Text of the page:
The "Document" role should be used inside if a section requires screen readers to navigate text content.
Meaningful non-focusable content MUST be programmatically associated with focusable elements or made available to the screen reader in some other way.
Non-focusable items SHOULD NOT be made focusable just for the sake of making them readable (this is not expected behavior).
The following roles invoke the "application" role automatically: dialog, alertdialog, and tablist.
What are some considerations for the ARIA "Application" role?
It cancels the native roles of an element and turns them essentially into <div> or <span>.
What is the "Presentation" role?
It is used to display: MATHML.
What is the "Math" role?
Marks something as a definition, but it's not well supported. Use the native html <dl>. It can only be applied to a <div> or a <span>.
What is the "Definition" role?
It is similar to an <aside>/complementary, but it's not a landmark region and should be read in the context of the rest of the content around it.
What is the "Note" role?
It designates a table of contents or other similar directory structure (whether the list items link or not).
What is the "Directory" role?
It's element must have a semantic role.
In many cases, it must be a naturally focusable element.
The likelihood of support is better on items that can have accessible names (like images or tables). Paragraphs, headings, list items, lists, etc. are less supported.
What are some considerations for aria-describedby?
It lets the screen reader know if a whole region needs to be re-read when updated or just the change.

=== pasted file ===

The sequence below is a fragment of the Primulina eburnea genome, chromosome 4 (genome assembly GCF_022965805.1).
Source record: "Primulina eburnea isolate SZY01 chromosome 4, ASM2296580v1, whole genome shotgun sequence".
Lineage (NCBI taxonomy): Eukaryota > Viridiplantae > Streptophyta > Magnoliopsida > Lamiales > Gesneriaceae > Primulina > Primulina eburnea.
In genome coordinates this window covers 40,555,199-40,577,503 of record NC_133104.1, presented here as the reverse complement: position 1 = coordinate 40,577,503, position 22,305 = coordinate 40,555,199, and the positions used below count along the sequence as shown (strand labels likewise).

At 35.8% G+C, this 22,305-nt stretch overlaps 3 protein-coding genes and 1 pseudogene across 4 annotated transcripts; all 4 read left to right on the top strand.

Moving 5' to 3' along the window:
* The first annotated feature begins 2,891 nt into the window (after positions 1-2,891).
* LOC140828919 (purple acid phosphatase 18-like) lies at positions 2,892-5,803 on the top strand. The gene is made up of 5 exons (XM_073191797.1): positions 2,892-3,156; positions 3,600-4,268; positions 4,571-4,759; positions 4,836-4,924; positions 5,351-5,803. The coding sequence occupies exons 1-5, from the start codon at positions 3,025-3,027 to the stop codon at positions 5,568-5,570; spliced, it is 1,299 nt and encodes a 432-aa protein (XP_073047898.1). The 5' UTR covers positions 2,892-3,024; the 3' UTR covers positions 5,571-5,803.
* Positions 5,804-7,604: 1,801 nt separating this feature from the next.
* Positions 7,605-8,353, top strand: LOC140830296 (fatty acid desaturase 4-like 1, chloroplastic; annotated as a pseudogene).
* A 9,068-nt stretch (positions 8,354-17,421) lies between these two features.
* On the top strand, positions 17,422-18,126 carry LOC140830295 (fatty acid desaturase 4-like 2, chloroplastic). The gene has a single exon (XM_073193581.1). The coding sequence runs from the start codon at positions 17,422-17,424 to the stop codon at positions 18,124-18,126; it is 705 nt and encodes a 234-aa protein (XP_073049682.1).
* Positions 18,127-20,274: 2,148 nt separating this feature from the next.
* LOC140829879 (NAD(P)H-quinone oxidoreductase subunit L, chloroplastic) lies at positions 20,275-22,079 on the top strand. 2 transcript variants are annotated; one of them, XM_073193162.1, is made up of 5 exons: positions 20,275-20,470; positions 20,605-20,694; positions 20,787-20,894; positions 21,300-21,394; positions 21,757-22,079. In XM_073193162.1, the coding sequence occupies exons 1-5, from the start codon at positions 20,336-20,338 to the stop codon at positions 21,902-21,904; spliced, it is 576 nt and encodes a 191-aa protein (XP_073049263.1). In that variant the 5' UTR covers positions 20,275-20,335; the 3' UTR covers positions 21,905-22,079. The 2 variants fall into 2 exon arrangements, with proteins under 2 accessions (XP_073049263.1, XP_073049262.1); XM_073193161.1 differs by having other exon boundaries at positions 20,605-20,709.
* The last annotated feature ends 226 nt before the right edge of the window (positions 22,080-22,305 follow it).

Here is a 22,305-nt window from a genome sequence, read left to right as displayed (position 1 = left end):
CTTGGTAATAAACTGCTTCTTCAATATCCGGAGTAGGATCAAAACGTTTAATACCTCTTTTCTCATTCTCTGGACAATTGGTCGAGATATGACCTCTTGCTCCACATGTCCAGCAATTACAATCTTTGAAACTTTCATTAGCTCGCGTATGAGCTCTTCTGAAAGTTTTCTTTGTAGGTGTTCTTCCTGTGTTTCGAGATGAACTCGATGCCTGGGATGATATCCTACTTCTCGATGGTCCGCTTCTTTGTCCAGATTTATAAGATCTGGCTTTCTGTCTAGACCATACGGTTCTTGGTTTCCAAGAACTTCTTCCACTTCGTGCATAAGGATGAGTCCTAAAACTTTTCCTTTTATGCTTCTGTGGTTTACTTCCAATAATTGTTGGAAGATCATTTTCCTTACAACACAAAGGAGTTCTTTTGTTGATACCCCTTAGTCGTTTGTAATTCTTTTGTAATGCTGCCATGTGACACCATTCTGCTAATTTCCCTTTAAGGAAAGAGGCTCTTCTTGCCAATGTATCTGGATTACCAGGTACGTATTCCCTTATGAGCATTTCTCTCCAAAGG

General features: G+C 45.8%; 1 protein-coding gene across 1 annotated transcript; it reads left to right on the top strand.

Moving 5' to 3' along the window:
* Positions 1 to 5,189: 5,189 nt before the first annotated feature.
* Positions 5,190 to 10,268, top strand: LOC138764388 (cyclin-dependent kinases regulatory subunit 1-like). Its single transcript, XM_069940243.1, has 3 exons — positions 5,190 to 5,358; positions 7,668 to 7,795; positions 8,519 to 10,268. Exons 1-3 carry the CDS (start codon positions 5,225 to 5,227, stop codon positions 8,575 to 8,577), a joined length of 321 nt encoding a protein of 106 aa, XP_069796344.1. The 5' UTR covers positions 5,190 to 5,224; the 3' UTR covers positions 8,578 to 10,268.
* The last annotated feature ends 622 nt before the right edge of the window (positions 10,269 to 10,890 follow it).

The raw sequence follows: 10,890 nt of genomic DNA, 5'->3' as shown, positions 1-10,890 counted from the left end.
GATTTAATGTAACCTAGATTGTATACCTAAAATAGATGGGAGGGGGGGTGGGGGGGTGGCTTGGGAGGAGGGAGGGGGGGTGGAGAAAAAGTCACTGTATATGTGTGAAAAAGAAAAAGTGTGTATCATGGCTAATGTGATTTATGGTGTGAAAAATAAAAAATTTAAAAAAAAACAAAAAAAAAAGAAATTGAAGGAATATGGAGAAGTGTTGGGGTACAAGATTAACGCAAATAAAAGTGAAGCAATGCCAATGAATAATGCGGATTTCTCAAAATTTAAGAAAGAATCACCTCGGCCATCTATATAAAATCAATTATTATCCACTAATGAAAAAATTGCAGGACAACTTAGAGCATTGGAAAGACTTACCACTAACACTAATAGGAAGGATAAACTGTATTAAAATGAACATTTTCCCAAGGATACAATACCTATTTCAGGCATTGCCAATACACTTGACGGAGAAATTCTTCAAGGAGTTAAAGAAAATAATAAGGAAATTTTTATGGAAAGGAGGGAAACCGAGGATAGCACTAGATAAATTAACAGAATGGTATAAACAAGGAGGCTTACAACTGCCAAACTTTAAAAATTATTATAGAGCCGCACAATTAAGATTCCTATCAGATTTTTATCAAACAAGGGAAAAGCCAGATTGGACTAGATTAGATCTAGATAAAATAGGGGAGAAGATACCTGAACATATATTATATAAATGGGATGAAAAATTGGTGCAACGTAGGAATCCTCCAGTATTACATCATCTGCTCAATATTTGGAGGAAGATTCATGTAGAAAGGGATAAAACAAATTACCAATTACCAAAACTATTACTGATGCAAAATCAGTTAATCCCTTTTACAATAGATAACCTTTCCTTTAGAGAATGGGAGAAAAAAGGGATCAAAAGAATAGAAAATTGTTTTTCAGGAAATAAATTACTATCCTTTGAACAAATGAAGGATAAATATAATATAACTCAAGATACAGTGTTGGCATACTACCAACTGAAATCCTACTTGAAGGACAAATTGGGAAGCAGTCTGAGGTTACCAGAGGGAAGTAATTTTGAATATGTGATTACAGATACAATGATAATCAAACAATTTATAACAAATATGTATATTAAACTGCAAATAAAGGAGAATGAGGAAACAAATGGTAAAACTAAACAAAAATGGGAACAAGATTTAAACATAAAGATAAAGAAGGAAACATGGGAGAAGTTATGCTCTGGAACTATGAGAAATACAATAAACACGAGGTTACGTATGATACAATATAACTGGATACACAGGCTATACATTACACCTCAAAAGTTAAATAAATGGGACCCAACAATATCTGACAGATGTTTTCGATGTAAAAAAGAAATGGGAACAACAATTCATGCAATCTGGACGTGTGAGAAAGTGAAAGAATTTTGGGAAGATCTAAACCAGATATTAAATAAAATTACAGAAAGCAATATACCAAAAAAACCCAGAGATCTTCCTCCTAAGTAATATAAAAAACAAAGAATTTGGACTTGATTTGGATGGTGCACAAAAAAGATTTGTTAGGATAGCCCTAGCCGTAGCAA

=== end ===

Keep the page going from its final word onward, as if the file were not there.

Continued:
- "false": just the change is read aloud and it can stand on it's own (default).
- "true": The entire aria-live region is reread.
What is aria-atomic in an aria-live region?
- "all": All changes are relevant (use sparingly if at all).
- "additions": Insertion of nodes to the live region are relevant, not removals.
- "removals": removal of nodes to the live region are relevant.
- "text": changes in textual content (including textual equivalents like alt text) are relevant.
What is aria-relevant in an aria-live region?
It suppresses announcements while a region is updating. Should be set as "true" and updated to "false" when the update is finished.
What is aria-busy in an aria-live region?
It's the default mode. Users can read text, navigate by words, etc. They can navigate by semantic items.
What is the Document/Browse/Scan mode for screen readers?
It only allows you to navigate between focusable elements.
What is "Focus Mode" for screen readers?
When tabbing into a text field, screen readers will switch to forms mode to allow you to type (disables screen reader shortcuts).
Only focusable items and their associated labels or descriptions are read (text in a form must be associated with a focusable item).
What is the "Forms Mode" for screen readers?
What is one consideration to keep in mind with "Forms Mode"?
You can navigate between cells with the arrow keys:
- Windows: ctrl + alt+ arrow keys.
- Mac: ctrl + opt + arrow keys.
What is the "Table Mode" for screen readers?
This mode is equivalent to keyboard focus mode.
Users can type, access menus, etc.
Items are highlighted.
It can be activated with the numpad +.
What is the JAWS PC Cursor?
It is equivalent to the mouse pointer functions.
It can be activated with the numpad -.
What is the JAWS Cursor?
This is the default on web pages.
It is similar to the PC cursor, but the web content is read only.
It can be activated with insert + z.
It can interact with text (select it, for example).